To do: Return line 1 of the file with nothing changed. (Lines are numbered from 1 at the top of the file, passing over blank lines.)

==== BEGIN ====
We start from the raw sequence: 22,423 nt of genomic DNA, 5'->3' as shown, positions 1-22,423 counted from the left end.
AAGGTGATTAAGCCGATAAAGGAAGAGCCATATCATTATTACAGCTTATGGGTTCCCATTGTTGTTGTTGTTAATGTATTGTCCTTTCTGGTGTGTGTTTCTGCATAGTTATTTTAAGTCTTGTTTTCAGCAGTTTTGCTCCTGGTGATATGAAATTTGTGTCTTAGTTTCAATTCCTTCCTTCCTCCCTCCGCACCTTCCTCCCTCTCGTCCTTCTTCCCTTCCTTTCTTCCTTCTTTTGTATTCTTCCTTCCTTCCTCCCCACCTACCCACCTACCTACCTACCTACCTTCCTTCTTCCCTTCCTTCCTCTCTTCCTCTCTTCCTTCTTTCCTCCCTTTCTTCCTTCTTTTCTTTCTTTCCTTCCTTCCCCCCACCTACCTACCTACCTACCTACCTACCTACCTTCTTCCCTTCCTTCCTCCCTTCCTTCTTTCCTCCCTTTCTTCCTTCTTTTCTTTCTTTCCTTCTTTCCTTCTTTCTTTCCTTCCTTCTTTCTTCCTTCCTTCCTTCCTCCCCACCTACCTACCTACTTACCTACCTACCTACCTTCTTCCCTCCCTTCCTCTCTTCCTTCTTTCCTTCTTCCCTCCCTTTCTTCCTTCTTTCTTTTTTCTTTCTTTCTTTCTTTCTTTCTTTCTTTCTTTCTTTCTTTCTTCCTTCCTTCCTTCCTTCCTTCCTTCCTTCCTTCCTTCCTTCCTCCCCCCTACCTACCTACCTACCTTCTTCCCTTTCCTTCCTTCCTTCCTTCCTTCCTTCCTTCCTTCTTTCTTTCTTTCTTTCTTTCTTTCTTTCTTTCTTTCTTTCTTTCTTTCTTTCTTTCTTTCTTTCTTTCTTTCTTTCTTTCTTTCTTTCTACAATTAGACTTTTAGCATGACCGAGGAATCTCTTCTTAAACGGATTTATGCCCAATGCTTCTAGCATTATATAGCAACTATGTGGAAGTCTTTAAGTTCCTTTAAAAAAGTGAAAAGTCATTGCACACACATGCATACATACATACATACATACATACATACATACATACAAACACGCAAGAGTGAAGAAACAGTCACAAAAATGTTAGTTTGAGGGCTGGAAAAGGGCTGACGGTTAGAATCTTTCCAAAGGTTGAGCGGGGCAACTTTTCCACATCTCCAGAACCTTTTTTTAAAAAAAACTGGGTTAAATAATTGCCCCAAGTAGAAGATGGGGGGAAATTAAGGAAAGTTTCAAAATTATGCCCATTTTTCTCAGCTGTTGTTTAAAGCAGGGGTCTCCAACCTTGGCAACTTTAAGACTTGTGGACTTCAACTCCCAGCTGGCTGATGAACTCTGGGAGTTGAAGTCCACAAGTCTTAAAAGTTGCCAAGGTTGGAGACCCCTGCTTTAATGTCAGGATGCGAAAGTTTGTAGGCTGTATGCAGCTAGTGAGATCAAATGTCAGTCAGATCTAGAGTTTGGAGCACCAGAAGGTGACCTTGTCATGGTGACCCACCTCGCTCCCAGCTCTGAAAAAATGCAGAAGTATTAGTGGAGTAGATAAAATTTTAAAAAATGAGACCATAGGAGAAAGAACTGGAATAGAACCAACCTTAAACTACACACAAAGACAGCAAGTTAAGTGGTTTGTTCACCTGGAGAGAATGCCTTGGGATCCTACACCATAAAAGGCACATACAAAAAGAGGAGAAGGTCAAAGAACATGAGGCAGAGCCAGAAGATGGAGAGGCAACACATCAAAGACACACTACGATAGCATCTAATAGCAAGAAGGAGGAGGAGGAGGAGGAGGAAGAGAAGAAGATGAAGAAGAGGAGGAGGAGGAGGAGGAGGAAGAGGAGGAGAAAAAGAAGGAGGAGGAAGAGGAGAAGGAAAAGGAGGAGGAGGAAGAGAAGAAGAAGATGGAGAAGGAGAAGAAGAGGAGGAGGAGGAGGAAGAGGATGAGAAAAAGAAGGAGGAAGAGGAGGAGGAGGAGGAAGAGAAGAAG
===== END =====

We start from the raw sequence: 22,423 nt of genomic DNA, 5'->3' as shown, positions 1-22,423 counted from the left end.